When I adopted classical Arminianism, I did so by reading Arminius, whose teachings I had unwittingly already received. Meaning, when I began reading Arminius, I was taken aback as to how much I already agreed with his theology. This I actually owe to Calvinists. Had not Calvinists so glaringly misrepresented Arminius on so many points, I may have never taken up his Works in college and begin to read. Once I found one gross misrepresentation, on the subject of Total Depravity and Total Inability, both of which he strongly advocates, I decided to read further, to see what other doctrines of Arminius Calvinists were eagerly distorting and misrepresenting. This was the primary reason I began blogging in 2007. Since then I have been engaged in many in-person and on-line discussions about both Calvinism and Arminius' theology. While both camps obviously disagree on certain, significant matters, we also agree on much -- more than what we tend to emphasize.

But what has never ceased to frustrate me to no end is the sour insistence that Arminian theology is damnable heresy (John Owen), a promotion of a false gospel (Stephen Anderson et al.), or is unChristian and antiChristian (J.I. Packer); the advocates of which may be "barely saved" (R.C. Sproul) and worshipers of the false deity free will (Augustus Toplady); the theology of which is merely a return to Rome (J.I. Packer, O.R. Johnston, and R.C. Sproul). With these types of Calvinists I can have no fellowship. I cannot respect such individuals; I cannot affirm them in ministry; I cannot even read their material, not even on unrelated Calvinist-Arminian topics, given what I know of them personally. Such are extremists, separatists, those who cause divisions in the body of Christ. The one who causes division in the body is, in Greek, noted as αἱρετικὸν, a heretic, a sectarian. Such are to be warned: "After that, have nothing to do with them." (Titus 3:10)

I want to blog about the following, but I realize how careful I must be when I do: when the end finally dawned on my stint in Calvinism, my parents remarked on the attitudinal change they witnessed in me, and I did not at the time realize that I had changed so drastically. I think I have my finger on the pulse of the issue; and I think the answer explains why there are extremists in the Calvinist camp. Even at the very beginning of the end of Calvinism for me, when I was becoming less certain of the dogmas I was defending tooth and nail, a noticeable attitudinal change was occurring. I intend to post my opinions on the matter on Monday in a post entitled "The Psychology of Calvinism."

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1 The word "love" is used in various ways in the Greek New Testament. In the context of this post, with reference to John 3:16, the perspective of God's love I envision is a God-kind of love that expressively and proactively seeks the well-being of an individual; it is the kind of love mentioned by Jesus in His prayer to the Father: "I in them and you in me, that they may become completely one, so that the world may know that you have sent me [cf. John 17:21] and have loved them even as you have loved me." (John 17:23, emphases added) The word "them" has its immediate reference to the disciples who believe in Christ; so that, we are right to conclude that God's love for believers is as intense as His own love for Jesus His unique Son. That is, after all, the explicit statement of the Son of God Himself. To contort His words to mean any other notion is near blasphemous, I think.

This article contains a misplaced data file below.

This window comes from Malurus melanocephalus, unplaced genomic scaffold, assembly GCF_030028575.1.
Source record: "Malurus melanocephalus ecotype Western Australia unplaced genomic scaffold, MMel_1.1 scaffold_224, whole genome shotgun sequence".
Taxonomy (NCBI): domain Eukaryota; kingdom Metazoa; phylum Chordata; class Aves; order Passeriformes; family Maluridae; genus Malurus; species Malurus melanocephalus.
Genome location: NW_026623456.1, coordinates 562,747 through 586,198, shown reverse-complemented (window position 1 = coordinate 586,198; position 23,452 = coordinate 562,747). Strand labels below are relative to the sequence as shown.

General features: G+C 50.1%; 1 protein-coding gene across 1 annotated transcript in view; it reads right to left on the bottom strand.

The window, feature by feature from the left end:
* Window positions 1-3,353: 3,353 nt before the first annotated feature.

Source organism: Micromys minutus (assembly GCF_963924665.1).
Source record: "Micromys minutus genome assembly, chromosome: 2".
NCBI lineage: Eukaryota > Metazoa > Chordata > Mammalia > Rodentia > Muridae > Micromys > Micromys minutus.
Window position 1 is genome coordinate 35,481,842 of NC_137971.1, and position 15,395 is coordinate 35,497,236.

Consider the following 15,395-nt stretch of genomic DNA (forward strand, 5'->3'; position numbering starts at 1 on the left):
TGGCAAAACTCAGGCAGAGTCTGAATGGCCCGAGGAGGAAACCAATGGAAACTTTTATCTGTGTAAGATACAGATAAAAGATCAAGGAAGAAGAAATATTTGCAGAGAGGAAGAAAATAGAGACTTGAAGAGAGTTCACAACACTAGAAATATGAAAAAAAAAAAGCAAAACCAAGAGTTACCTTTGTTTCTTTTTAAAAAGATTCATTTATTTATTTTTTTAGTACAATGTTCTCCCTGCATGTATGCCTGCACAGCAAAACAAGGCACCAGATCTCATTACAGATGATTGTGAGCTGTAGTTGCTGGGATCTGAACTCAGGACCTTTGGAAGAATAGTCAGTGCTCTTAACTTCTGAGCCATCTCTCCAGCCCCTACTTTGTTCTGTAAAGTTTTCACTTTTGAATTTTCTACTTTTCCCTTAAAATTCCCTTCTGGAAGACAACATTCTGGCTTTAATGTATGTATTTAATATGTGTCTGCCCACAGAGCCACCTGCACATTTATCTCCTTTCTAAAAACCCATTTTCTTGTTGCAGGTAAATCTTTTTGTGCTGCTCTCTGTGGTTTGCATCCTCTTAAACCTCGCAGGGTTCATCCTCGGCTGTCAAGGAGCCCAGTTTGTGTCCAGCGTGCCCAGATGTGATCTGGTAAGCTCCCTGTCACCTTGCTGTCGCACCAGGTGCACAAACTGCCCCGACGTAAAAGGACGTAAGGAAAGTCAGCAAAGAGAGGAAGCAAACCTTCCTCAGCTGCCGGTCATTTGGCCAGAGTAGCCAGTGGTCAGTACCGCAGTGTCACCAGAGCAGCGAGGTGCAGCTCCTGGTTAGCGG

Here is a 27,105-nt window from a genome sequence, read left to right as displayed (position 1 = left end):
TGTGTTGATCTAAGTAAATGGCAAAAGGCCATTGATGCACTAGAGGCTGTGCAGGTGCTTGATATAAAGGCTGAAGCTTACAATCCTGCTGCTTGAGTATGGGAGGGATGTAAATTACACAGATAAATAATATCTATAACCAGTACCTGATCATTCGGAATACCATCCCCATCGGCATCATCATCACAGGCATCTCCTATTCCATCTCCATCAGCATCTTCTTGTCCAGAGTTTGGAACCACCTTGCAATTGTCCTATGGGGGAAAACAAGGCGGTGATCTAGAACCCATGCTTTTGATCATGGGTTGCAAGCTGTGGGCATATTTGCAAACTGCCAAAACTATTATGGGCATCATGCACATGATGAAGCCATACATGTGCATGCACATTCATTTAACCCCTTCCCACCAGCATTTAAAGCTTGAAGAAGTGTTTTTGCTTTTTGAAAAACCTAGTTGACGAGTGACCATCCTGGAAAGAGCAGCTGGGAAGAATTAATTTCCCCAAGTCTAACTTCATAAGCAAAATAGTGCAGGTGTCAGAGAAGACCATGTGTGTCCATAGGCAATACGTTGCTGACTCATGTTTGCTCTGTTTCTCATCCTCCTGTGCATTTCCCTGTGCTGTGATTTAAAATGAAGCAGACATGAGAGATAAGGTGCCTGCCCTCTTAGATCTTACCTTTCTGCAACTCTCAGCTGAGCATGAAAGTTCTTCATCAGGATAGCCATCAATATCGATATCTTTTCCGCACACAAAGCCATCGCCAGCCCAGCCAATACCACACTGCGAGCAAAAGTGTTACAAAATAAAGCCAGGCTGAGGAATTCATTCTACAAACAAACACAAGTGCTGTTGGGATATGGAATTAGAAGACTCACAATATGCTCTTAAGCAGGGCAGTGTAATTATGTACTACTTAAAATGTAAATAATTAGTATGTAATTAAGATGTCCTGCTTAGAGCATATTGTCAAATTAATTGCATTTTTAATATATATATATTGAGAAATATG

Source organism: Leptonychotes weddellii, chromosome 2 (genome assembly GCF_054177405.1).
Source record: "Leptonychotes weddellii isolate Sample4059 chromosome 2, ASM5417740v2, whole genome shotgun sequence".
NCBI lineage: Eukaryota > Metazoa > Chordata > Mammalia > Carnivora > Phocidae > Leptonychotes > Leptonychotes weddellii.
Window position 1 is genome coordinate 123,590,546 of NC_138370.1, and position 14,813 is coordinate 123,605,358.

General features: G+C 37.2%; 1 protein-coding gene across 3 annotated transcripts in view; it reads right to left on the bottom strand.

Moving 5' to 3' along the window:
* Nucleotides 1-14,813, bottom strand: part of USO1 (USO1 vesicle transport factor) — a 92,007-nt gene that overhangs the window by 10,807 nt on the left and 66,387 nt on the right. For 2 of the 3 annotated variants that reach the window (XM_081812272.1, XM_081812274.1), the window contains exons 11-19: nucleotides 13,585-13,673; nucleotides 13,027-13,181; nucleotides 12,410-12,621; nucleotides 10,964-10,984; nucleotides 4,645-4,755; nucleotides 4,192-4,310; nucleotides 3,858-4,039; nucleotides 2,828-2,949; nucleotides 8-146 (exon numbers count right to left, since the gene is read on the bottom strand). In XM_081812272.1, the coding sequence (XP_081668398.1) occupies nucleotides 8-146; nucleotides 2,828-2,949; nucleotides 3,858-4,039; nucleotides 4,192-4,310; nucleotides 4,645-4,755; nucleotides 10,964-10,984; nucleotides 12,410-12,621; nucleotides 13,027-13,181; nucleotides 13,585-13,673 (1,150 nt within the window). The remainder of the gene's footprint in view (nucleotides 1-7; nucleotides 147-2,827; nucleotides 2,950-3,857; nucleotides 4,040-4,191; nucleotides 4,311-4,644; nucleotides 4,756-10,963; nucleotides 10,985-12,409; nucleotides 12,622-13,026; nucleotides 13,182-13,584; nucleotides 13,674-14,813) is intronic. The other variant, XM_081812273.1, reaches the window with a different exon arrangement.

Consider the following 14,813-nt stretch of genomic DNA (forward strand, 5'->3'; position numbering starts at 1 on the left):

Moreover, Jesus prays thus for the secondary benefit of "the world" -- so that "the world" may believe (John 17:21) and know (John 17:23) that God the Father sent the Son. If God so cares, so loves the world in this fashion, then the notion of unconditional election and eternal reprobation by mere arbitrary decree is not merely a farce but an overt offense to God Himself. While Calvinists constantly complain to Arminians that Christ did not pray or intercede for "the world" here, what they continually neglect is Christ's own confession as to the benefit of this prayer and the unity of believers: that "the world" may believe (John 17:21) and know (John 17:23) God in and through Christ. Such a concept hardly squares with the philosophy of unconditional election and reprobation.

2 Dr. Terry L. Miethe argues against the Calvinistic assumption "that because Christ's death was 'sufficient' to save all for whom he died, then it must save all for whom he died." (emphasis added) See "The Universal Power of the Atonement," in The Grace of God and the Will of Man, ed. Clark H. Pinnock (Minneapolis: Bethany House Publishers, 1995), 73. The same argument regarding the atonement is also applicable to the Calvinistic theory of unconditional election. Dr. Miethe continues:
Again, this is an important assertion. The question is, Where does the burden of proof lie [regarding the relation between "the world" and the atonement or as objects of God's love]? Douty mentions the following works: Trench's Synonyms of the New Testament, Kittel's Theological Dictionary of the New Testament, Vine's Expository Dictionary of New Testament Words, Vincent's Word Studies in the New Testament, Robinson's A Greek and English Lexicon of the New Testament, Thayer's A Greek-English Lexicon of the New Testament, Souter's Pocket Lexicon of the Greek New Testament, Berry's Interlinear Greek-English New Testament, Arndt-Gingrich's A Greek-English Lexicon of the New Testament, Abbott-Smith's Manual Greek Lexicon of the New Testament, The New Schaff-Herzog Encyclopedia, Tasker's New Bible Dictionary, Everett F. Harrison in Baker's Dictionary of Theology, and John D. Davis in his Dictionary of the Bible (both Harrison and Davis list John 3:16 as referring to mankind, though both are Presbyterians). (74)
Not one of these sources will substantiate "the world" to refer to "the unconditionally elect." Though this is exactly what John Calvin and those who follow his philosophy argue. See footnote 4.

3 John Calvin, Institutes of the Christian Religion, trans. Henry Beveridge (Grand Rapids: Wm. B. Eerdmans, 1993), 3.24.15-16, 254-56.

4 Ibid., 2.16.4, 436-37. The world, referred to by Calvin at John 3:16, is the unconditionally elect, though not one Greek-to-English lexicon permits such a theory.